Barry Farm is a neighborhood in Washington, DC with significant historic and cultural importance. It was developed in 1867 as a unique 375-acre community for formerly enslaved and freed African Americans. The new community was a close-knit group with communal areas for gardening, gathering and dancing. In 1943 the neighborhood was rebuilt and named Barry Farm Dwellings as part of the city’s public housing initiative. It retained its social cohesion, developing new traditions over the years such as the Goodman League, a popular basketball program that becomes a social hub in the summer months. In recent years there has been renewed interest in the community, and it will be reconstructed as part of the District’s multi-faceted New Communities Initiative.
A highly collaborative process, this Planned Unit Development (PUD) has been shaped by the residents, city agencies and community stakeholders. BSD has worked closely with the development team, residents and District agencies to honor the rich history and culture of the community while introducing cutting edge sustainable urban design. The process has involved intensive community engagement and research (including consultations with historians at the Anacostia Museum), and BSD enlisted the help of Penn State’s 4th-year community design studio. This unique partnership yielded a wealth of additional information and innovative ideas. You can view their great work here.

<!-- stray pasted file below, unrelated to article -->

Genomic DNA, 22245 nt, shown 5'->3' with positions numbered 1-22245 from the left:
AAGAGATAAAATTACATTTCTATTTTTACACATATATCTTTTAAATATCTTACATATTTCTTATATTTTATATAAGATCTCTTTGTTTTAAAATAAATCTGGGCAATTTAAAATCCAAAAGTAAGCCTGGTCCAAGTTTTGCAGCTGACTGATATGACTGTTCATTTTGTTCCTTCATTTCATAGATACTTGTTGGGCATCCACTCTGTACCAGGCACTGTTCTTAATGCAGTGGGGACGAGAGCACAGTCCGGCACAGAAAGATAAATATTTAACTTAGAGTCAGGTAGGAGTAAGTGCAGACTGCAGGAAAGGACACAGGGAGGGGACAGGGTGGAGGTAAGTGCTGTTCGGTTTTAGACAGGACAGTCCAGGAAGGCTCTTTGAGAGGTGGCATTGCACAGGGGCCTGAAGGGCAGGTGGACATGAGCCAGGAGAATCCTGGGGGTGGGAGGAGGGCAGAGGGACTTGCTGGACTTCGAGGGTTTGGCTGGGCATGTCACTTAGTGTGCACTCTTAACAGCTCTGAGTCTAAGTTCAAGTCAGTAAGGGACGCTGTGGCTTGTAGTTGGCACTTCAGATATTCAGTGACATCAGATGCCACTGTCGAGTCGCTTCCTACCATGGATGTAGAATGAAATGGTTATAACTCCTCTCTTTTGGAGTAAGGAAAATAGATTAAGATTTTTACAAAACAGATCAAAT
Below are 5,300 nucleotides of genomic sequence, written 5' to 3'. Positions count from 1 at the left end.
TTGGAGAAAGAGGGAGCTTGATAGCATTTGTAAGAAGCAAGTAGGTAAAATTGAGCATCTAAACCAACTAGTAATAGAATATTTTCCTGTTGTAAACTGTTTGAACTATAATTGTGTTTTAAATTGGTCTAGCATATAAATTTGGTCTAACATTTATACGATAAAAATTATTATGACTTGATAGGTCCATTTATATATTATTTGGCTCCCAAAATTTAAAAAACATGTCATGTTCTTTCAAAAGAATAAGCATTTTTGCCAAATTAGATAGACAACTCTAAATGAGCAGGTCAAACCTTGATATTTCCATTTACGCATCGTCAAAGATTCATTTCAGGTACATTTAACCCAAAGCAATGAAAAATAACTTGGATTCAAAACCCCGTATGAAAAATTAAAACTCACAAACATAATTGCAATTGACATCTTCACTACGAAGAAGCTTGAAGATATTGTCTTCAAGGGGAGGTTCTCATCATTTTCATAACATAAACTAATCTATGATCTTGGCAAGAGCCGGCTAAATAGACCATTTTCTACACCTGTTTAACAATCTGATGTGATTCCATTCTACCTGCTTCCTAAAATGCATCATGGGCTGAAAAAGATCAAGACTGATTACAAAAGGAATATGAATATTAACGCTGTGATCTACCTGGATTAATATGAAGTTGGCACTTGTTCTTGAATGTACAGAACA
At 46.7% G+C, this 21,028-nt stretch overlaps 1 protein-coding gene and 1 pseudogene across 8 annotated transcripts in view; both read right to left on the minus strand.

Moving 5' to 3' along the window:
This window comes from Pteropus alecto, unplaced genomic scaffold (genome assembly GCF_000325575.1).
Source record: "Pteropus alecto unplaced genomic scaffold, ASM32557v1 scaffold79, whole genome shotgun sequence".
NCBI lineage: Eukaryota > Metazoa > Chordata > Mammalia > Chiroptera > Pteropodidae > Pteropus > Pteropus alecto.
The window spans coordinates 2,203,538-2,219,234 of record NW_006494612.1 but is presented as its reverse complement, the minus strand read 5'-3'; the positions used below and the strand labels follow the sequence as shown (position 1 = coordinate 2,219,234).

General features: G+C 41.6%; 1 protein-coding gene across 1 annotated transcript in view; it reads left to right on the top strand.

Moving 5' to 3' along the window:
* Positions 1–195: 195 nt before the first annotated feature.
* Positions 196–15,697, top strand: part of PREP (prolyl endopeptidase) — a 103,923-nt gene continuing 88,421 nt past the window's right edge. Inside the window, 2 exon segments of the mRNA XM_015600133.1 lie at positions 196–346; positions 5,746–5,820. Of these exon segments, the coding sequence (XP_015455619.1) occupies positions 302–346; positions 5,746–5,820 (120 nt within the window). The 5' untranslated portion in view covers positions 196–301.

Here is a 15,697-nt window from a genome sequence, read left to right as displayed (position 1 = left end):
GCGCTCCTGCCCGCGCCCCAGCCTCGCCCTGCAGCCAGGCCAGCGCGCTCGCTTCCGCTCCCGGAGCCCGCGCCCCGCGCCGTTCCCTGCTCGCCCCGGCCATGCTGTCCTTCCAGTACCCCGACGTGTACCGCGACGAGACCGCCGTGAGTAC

The project will include new roads, retail and community amenities in addition to more than a thousand units of affordable and market-rate housing. BSD’s scope includes planning and site programming, sustainable site design, low-impact storm water strategies and landscape architecture for the entire site.
Barry Farm will also serve as a pilot project for BSD’s Design 4 Impact program. The BSD team selected relevant metrics from its Impact Matrix to evaluate social, economic and environmental outcomes. These metrics became design goals that will guide the development of the project, and provide a framework to quantify the efficacy of the design.